12. A battery device according to claim 9; wherein the monitoring circuit comprises a processing circuit for processing at least one of the voltage and the charge/discharge current of the secondary battery and controlling the switch in accordance therewith.
13. A battery device according to claim 12; wherein the monitoring circuit further comprises a sense resistor connected to the secondary battery for converting a current output by the secondary battery into a voltage, and an amplifier for amplifying the voltage across the resistor to a desired level, an output of the amplifier being supplied to the processing circuit to monitor the charge/discharge current of the secondary battery.
14. A battery device according to claim 12; wherein the monitoring circuit further comprises an amplifier for amplifying the secondary battery voltage to a desired level and supplying an amplified output voltage to the processing circuit for monitoring the voltage of the secondary battery.
15. A battery device according to claim 14; wherein the secondary battery comprises a plurality of secondary batteries connected in series, and the monitoring circuit further comprises a multiplexer connected to the second amplifier for selectively monitoring the voltage of the respective secondary batteries.
16. A battery device according to claim 9; wherein the monitoring circuit comprises a battery voltage detecting circuit for detecting a voltage of the secondary battery, a current detecting circuit for detecting a current of the secondary battery, and a processing circuit receptive of outputs of the voltage detecting circuit and the current detecting circuit for outputting a signal for controlling the at least one switch element for controlling the charge/discharge state of the secondary battery in accordance with the detected voltage and current.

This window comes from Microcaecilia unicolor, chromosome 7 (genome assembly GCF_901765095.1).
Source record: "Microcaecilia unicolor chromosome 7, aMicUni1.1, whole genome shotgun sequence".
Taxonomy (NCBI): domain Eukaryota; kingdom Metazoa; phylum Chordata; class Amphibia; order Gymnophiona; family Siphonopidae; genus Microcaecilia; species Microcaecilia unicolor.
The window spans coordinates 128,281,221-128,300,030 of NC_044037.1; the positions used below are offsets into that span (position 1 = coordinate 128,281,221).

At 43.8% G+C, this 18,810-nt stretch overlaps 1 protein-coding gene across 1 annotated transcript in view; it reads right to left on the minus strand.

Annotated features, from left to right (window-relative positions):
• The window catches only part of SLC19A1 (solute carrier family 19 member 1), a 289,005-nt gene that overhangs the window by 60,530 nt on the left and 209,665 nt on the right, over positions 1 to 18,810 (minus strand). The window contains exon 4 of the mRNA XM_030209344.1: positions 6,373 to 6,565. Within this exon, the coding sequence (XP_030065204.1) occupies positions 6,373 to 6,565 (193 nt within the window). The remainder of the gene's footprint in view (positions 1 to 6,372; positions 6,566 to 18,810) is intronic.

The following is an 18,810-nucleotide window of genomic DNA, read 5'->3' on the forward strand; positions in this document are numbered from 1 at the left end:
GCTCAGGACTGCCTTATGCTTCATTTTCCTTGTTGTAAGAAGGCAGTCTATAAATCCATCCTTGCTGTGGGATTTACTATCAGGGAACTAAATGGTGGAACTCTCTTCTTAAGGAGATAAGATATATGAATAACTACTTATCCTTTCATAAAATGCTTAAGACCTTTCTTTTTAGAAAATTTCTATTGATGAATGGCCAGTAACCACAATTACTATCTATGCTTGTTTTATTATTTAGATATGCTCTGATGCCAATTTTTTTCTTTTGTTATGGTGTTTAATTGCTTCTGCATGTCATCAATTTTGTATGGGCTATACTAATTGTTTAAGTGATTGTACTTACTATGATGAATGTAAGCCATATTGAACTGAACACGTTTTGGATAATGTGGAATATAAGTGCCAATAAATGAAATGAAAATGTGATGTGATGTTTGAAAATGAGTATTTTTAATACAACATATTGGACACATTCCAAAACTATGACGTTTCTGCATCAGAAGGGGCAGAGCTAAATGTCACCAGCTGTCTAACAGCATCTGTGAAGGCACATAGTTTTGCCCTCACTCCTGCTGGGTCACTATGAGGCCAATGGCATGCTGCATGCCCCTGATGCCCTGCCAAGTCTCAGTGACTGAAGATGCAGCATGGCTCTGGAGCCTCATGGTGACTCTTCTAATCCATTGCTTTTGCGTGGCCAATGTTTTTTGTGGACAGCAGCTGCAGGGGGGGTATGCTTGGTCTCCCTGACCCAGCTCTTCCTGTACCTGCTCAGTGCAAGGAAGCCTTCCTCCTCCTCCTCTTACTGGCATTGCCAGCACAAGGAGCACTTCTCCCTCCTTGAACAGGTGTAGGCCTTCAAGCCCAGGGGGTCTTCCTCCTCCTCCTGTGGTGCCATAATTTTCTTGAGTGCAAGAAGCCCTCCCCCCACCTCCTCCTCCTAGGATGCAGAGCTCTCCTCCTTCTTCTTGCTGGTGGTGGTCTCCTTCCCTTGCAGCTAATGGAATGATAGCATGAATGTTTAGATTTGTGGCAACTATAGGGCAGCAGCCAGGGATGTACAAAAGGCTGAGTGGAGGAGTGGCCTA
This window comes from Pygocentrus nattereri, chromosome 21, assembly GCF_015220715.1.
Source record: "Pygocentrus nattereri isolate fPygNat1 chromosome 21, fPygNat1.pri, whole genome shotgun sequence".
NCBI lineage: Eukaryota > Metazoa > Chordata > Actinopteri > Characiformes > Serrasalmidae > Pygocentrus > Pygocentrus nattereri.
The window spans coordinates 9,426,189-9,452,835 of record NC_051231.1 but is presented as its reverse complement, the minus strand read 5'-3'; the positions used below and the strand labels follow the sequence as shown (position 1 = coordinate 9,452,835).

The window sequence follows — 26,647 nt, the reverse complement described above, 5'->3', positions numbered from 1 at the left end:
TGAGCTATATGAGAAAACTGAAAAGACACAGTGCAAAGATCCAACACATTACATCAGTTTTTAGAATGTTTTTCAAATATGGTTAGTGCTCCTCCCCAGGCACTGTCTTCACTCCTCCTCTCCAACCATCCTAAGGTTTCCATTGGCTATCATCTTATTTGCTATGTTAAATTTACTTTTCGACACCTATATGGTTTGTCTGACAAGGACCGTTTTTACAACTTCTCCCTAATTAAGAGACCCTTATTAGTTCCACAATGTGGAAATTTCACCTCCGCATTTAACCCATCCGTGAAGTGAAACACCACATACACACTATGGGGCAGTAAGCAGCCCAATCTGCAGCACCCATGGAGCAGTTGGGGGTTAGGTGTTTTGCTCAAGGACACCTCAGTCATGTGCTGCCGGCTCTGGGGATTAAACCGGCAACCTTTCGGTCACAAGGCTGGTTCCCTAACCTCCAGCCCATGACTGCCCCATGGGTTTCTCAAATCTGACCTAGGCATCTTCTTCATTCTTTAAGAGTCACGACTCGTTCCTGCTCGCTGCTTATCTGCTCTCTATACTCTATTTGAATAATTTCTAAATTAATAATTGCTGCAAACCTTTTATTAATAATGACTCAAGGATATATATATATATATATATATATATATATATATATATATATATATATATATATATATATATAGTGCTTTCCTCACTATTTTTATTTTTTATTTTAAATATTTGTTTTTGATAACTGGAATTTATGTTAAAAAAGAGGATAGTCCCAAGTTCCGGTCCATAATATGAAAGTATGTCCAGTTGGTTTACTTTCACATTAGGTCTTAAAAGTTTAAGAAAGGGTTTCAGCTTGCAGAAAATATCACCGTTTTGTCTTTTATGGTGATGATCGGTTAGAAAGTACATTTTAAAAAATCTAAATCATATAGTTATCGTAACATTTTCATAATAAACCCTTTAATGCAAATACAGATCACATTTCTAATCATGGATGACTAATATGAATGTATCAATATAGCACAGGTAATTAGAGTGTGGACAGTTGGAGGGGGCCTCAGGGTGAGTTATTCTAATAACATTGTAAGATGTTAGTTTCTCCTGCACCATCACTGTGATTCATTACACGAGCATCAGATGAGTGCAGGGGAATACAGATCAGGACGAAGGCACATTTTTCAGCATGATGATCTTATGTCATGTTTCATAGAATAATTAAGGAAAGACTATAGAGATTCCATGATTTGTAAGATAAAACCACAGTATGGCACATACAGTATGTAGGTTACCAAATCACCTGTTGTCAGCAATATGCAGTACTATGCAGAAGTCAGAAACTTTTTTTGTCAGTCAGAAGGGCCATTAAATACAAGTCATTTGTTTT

17. A battery state monitoring circuit for a portable electronic device, comprising:
a secondary battery voltage monitoring circuit for detecting a voltage of a secondary battery;
a monitoring circuit having a microcomputer for receiving an output of the secondary battery voltage monitoring circuit and calculating a battery state, a switch element connected between the secondary battery and an external connection load/charge terminal for controlling the charge/discharge state of the secondary battery under control of the microcomputer, and a regulator for supplying a regulated voltage to the microcomputer and the secondary battery voltage monitoring circuit;
a voltage change-over circuit connected between the secondary battery and the external connection load/charge terminal for supplying a voltage to the regulator selected by selecting the higher voltage of a voltage at the external connection terminal and the secondary battery voltage; and
a voltage detecting circuit for detecting the output voltage of the regulator and suspending operation of the microcomputer if the output voltage of the regulator is smaller than a predetermined voltage.